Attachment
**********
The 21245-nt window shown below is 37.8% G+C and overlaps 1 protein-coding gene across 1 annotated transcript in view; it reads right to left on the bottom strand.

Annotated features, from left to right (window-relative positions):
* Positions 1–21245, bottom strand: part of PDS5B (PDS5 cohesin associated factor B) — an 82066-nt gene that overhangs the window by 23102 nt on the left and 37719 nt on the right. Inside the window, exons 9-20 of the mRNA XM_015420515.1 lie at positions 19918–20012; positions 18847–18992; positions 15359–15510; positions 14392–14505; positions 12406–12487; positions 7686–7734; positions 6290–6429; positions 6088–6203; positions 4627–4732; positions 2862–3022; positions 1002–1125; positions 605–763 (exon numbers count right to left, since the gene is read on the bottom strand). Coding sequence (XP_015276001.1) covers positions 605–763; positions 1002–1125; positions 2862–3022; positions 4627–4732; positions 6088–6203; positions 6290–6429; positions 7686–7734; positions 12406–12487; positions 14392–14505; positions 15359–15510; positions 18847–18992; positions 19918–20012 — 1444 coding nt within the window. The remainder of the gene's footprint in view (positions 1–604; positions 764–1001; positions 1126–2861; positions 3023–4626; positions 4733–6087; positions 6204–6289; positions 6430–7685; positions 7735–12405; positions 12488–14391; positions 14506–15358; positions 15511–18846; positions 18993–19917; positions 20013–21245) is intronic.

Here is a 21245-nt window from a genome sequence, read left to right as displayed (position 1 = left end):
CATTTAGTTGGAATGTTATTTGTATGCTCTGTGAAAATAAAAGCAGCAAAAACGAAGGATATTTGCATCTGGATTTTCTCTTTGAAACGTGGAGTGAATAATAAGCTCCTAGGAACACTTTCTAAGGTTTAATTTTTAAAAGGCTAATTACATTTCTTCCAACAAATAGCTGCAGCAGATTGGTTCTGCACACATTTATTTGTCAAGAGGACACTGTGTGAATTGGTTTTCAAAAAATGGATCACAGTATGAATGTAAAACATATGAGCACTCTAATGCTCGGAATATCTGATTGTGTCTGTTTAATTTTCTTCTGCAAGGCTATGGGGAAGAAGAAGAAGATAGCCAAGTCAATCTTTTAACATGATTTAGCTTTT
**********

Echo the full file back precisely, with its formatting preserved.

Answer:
The 21245-nt window shown below is 37.8% G+C and overlaps 1 protein-coding gene across 1 annotated transcript in view; it reads right to left on the bottom strand.

Annotated features, from left to right (window-relative positions):
* Positions 1–21245, bottom strand: part of PDS5B (PDS5 cohesin associated factor B) — an 82066-nt gene that overhangs the window by 23102 nt on the left and 37719 nt on the right. Inside the window, exons 9-20 of the mRNA XM_015420515.1 lie at positions 19918–20012; positions 18847–18992; positions 15359–15510; positions 14392–14505; positions 12406–12487; positions 7686–7734; positions 6290–6429; positions 6088–6203; positions 4627–4732; positions 2862–3022; positions 1002–1125; positions 605–763 (exon numbers count right to left, since the gene is read on the bottom strand). Coding sequence (XP_015276001.1) covers positions 605–763; positions 1002–1125; positions 2862–3022; positions 4627–4732; positions 6088–6203; positions 6290–6429; positions 7686–7734; positions 12406–12487; positions 14392–14505; positions 15359–15510; positions 18847–18992; positions 19918–20012 — 1444 coding nt within the window. The remainder of the gene's footprint in view (positions 1–604; positions 764–1001; positions 1126–2861; positions 3023–4626; positions 4733–6087; positions 6204–6289; positions 6430–7685; positions 7735–12405; positions 12488–14391; positions 14506–15358; positions 15511–18846; positions 18993–19917; positions 20013–21245) is intronic.

Here is a 21245-nt window from a genome sequence, read left to right as displayed (position 1 = left end):
CATTTAGTTGGAATGTTATTTGTATGCTCTGTGAAAATAAAAGCAGCAAAAACGAAGGATATTTGCATCTGGATTTTCTCTTTGAAACGTGGAGTGAATAATAAGCTCCTAGGAACACTTTCTAAGGTTTAATTTTTAAAAGGCTAATTACATTTCTTCCAACAAATAGCTGCAGCAGATTGGTTCTGCACACATTTATTTGTCAAGAGGACACTGTGTGAATTGGTTTTCAAAAAATGGATCACAGTATGAATGTAAAACATATGAGCACTCTAATGCTCGGAATATCTGATTGTGTCTGTTTAATTTTCTTCTGCAAGGCTATGGGGAAGAAGAAGAAGATAGCCAAGTCAATCTTTTAACATGATTTAGCTTTT